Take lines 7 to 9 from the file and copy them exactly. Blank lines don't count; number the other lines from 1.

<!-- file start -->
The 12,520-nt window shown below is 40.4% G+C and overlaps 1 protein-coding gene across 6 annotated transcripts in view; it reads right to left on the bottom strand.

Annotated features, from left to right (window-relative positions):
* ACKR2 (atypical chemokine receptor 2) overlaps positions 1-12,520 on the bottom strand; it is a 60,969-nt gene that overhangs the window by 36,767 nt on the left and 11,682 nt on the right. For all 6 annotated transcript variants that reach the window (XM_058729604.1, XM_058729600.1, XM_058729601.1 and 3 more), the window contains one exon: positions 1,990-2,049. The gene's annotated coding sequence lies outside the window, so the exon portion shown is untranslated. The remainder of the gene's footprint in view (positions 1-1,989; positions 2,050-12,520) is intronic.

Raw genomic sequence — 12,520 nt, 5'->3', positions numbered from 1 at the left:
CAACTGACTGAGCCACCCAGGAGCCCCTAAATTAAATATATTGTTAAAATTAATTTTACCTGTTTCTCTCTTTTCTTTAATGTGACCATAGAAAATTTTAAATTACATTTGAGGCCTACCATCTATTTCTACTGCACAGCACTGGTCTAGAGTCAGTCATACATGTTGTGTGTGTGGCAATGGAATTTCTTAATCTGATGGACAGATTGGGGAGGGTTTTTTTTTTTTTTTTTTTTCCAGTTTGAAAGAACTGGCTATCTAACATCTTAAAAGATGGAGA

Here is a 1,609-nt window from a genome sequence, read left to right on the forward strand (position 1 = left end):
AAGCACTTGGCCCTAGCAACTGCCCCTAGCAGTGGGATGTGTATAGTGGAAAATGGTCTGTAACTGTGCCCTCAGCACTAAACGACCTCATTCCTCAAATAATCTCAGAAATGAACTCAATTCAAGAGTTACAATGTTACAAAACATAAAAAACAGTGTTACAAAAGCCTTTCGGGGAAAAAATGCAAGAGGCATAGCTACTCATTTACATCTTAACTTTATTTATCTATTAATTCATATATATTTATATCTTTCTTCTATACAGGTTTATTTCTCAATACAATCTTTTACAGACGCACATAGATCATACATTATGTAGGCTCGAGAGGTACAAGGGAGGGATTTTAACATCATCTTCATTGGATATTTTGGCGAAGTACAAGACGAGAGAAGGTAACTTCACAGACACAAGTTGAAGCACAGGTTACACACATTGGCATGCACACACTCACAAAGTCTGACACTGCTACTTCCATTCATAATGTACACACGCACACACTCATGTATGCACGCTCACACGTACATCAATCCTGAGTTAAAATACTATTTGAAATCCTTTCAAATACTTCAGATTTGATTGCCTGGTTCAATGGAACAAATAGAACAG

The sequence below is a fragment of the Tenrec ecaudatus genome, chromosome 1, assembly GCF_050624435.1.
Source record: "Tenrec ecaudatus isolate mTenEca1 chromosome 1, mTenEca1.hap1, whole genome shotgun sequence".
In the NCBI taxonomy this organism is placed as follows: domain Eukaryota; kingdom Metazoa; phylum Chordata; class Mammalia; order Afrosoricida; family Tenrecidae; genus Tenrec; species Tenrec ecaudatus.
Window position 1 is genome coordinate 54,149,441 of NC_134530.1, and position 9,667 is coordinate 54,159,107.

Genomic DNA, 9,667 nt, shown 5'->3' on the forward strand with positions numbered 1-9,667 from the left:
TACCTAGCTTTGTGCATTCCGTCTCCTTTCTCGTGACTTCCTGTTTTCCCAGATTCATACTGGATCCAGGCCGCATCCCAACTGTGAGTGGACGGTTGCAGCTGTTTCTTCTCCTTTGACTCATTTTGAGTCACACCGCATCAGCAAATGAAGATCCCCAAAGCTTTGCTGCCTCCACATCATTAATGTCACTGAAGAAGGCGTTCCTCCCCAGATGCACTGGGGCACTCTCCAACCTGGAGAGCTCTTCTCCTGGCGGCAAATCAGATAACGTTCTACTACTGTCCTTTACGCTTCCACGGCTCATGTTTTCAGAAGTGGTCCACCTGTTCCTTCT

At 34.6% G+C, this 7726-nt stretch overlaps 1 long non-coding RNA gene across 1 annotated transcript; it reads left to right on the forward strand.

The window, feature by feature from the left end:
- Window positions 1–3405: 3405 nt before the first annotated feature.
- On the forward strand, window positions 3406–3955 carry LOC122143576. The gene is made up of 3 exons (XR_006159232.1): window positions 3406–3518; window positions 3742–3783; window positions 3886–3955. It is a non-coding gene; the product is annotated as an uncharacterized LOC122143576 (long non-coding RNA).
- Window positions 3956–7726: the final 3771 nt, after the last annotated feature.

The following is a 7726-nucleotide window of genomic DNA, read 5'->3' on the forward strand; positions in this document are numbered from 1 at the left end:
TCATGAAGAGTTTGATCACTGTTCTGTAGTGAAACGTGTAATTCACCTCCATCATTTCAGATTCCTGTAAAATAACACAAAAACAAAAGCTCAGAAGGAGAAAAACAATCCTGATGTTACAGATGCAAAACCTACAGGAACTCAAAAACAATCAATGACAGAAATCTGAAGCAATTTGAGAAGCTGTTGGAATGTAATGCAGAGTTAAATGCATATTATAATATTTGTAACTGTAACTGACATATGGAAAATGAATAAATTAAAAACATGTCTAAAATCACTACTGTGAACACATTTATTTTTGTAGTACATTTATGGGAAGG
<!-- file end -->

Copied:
AAGCACTTGGCCCTAGCAACTGCCCCTAGCAGTGGGATGTGTATAGTGGAAAATGGTCTGTAACTGTGCCCTCAGCACTAAACGACCTCATTCCTCAAATAATCTCAGAAATGAACTCAATTCAAGAGTTACAATGTTACAAAACATAAAAAACAGTGTTACAAAAGCCTTTCGGGGAAAAAATGCAAGAGGCATAGCTACTCATTTACATCTTAACTTTATTTATCTATTAATTCATATATATTTATATCTTTCTTCTATACAGGTTTATTTCTCAATACAATCTTTTACAGACGCACATAGATCATACATTATGTAGGCTCGAGAGGTACAAGGGAGGGATTTTAACATCATCTTCATTGGATATTTTGGCGAAGTACAAGACGAGAGAAGGTAACTTCACAGACACAAGTTGAAGCACAGGTTACACACATTGGCATGCACACACTCACAAAGTCTGACACTGCTACTTCCATTCATAATGTACACACGCACACACTCATGTATGCACGCTCACACGTACATCAATCCTGAGTTAAAATACTATTTGAAATCCTTTCAAATACTTCAGATTTGATTGCCTGGTTCAATGGAACAAATAGAACAG

The sequence below is a fragment of the Tenrec ecaudatus genome, chromosome 1, assembly GCF_050624435.1.
Source record: "Tenrec ecaudatus isolate mTenEca1 chromosome 1, mTenEca1.hap1, whole genome shotgun sequence".